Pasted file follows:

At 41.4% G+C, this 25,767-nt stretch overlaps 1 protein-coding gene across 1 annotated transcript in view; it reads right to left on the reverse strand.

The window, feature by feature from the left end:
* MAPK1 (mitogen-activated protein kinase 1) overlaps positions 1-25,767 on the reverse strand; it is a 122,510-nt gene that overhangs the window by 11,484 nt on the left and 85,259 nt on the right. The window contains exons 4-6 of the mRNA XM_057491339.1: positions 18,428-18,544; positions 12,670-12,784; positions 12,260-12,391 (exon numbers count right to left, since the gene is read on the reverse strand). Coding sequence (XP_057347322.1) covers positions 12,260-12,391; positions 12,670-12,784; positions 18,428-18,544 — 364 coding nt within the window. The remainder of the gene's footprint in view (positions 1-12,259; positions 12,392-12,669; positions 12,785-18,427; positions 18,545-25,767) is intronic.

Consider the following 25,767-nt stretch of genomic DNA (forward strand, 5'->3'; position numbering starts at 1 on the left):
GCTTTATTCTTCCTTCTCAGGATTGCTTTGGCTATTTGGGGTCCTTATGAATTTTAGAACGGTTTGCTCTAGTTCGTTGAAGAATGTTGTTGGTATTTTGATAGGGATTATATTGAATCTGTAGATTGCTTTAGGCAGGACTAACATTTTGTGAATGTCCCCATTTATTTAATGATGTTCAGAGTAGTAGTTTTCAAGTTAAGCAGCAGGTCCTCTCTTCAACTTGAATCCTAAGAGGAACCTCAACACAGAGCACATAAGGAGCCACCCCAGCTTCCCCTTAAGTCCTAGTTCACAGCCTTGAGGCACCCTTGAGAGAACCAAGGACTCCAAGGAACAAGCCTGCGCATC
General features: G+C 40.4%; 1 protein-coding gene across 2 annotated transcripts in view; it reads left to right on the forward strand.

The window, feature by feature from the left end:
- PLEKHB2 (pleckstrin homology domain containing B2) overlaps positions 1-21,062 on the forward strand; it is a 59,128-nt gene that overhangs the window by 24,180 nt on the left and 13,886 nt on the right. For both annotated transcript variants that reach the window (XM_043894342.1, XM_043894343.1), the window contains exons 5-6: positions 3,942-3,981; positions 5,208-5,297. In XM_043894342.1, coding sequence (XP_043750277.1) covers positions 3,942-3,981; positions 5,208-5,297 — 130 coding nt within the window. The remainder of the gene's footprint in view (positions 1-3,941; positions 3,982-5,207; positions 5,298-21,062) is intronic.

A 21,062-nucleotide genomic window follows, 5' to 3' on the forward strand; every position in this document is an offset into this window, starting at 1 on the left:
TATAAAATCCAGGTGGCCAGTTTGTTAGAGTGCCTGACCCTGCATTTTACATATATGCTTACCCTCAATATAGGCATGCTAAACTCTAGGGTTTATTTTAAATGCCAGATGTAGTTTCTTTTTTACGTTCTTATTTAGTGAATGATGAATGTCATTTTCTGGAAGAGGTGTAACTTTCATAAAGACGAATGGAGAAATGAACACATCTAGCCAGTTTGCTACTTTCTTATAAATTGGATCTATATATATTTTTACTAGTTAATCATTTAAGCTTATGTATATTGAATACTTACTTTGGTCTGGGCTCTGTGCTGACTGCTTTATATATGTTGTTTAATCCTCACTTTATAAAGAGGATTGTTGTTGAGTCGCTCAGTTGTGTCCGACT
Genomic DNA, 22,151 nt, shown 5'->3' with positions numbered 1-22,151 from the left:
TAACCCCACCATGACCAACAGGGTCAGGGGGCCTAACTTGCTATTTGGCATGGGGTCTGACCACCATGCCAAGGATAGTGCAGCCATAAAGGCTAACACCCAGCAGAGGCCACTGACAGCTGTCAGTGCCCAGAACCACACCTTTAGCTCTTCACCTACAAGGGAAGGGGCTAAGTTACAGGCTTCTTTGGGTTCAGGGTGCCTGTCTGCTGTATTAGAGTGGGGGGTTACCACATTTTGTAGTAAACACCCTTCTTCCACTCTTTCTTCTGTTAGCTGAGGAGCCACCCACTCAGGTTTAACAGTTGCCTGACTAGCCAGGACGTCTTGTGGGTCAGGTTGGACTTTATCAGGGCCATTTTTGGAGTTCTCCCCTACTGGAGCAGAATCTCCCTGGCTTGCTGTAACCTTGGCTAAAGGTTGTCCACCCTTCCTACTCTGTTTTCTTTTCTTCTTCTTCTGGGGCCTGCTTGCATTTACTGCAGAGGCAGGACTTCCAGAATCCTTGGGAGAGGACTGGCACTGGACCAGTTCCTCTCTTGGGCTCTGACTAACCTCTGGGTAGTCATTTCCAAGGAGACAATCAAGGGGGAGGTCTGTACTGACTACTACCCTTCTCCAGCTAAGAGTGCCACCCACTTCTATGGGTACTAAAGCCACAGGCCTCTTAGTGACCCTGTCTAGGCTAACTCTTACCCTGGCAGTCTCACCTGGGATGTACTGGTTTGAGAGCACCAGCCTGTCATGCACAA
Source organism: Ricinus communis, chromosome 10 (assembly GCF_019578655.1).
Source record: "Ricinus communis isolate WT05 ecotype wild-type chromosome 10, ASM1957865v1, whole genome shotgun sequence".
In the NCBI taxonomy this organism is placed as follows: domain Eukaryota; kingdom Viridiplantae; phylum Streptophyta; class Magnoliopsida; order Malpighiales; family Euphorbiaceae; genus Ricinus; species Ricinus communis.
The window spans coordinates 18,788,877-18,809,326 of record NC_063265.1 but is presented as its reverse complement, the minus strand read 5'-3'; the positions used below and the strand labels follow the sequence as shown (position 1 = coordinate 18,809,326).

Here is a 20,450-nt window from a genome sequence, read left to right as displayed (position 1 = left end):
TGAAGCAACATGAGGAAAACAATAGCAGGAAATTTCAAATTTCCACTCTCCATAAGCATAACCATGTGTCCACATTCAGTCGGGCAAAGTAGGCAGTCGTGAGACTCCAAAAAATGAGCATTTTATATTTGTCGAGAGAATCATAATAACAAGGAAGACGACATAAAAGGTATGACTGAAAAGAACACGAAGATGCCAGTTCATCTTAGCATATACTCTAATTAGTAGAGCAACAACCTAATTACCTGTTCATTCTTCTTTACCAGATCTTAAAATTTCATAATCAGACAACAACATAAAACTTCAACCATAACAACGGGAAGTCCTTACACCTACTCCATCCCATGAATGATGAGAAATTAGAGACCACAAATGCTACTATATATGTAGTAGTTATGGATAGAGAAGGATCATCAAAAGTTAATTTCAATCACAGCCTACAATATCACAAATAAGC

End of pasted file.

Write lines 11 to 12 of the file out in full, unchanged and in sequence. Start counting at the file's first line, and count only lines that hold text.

Genomic DNA, 22,151 nt, shown 5'->3' with positions numbered 1-22,151 from the left:
TAACCCCACCATGACCAACAGGGTCAGGGGGCCTAACTTGCTATTTGGCATGGGGTCTGACCACCATGCCAAGGATAGTGCAGCCATAAAGGCTAACACCCAGCAGAGGCCACTGACAGCTGTCAGTGCCCAGAACCACACCTTTAGCTCTTCACCTACAAGGGAAGGGGCTAAGTTACAGGCTTCTTTGGGTTCAGGGTGCCTGTCTGCTGTATTAGAGTGGGGGGTTACCACATTTTGTAGTAAACACCCTTCTTCCACTCTTTCTTCTGTTAGCTGAGGAGCCACCCACTCAGGTTTAACAGTTGCCTGACTAGCCAGGACGTCTTGTGGGTCAGGTTGGACTTTATCAGGGCCATTTTTGGAGTTCTCCCCTACTGGAGCAGAATCTCCCTGGCTTGCTGTAACCTTGGCTAAAGGTTGTCCACCCTTCCTACTCTGTTTTCTTTTCTTCTTCTTCTGGGGCCTGCTTGCATTTACTGCAGAGGCAGGACTTCCAGAATCCTTGGGAGAGGACTGGCACTGGACCAGTTCCTCTCTTGGGCTCTGACTAACCTCTGGGTAGTCATTTCCAAGGAGACAATCAAGGGGGAGGTCTGTACTGACTACTACCCTTCTCCAGCTAAGAGTGCCACCCACTTCTATGGGTACTAAAGCCACAGGCCTCTTAGTGACCCTGTCTAGGCTAACTCTTACCCTGGCAGTCTCACCTGGGATGTACTGGTTTGAGAGCACCAGCCTGTCATGCACAA